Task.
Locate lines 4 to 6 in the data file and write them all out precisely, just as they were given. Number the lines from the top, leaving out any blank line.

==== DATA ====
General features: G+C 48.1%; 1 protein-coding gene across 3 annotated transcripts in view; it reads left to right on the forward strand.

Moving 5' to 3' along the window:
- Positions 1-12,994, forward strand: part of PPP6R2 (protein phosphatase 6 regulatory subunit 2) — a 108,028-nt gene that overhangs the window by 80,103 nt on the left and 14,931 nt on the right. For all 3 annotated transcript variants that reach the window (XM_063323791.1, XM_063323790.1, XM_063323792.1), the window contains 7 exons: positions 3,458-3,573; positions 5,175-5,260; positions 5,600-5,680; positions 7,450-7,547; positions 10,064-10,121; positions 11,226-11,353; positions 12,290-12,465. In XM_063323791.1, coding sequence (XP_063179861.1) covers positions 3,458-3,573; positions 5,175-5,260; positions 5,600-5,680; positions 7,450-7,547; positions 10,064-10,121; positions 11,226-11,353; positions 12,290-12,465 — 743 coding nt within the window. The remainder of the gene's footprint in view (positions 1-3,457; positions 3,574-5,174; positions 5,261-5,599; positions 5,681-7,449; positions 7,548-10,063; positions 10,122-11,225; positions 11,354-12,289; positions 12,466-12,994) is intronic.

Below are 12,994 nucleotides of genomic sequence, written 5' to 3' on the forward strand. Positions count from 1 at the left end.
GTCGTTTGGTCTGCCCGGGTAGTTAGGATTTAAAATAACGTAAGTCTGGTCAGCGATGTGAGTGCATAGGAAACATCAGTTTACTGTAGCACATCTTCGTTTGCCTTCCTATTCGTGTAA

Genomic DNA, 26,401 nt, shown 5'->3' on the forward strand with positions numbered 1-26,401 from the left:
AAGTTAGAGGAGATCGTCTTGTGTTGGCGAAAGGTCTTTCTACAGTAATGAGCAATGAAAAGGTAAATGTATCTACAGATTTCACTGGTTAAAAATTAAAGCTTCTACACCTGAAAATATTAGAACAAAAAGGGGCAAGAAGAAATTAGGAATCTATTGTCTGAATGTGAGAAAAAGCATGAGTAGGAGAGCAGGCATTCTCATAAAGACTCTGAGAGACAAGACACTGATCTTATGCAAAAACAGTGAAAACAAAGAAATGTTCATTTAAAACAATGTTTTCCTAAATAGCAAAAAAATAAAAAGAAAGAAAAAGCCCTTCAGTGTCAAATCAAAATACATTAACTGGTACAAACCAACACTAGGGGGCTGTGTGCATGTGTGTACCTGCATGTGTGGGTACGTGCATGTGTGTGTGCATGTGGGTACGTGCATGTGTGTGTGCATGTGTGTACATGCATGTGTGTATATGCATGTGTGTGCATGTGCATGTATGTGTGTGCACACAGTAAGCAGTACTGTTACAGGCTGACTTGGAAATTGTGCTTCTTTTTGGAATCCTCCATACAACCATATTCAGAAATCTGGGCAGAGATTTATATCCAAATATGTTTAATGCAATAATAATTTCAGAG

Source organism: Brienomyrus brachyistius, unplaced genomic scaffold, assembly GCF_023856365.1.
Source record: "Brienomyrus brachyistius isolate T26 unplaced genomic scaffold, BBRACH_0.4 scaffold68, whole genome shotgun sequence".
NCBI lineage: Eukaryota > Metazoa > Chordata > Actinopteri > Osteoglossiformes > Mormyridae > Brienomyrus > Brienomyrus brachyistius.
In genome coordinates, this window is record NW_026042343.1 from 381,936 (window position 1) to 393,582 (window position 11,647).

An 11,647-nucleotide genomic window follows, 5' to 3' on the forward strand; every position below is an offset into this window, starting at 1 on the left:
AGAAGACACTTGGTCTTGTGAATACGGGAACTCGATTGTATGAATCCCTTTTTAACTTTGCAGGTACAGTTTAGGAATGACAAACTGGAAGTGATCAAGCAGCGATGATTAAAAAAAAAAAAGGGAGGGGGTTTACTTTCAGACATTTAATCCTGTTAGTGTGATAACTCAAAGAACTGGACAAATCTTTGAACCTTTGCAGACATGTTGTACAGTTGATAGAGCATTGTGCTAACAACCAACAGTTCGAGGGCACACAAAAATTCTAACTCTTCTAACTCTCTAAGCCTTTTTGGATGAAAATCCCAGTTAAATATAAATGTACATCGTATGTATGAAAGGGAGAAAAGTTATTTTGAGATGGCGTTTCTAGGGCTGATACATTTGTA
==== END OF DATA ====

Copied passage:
Below are 12,994 nucleotides of genomic sequence, written 5' to 3' on the forward strand. Positions count from 1 at the left end.
GTCGTTTGGTCTGCCCGGGTAGTTAGGATTTAAAATAACGTAAGTCTGGTCAGCGATGTGAGTGCATAGGAAACATCAGTTTACTGTAGCACATCTTCGTTTGCCTTCCTATTCGTGTAA

Genomic DNA, 26,401 nt, shown 5'->3' on the forward strand with positions numbered 1-26,401 from the left: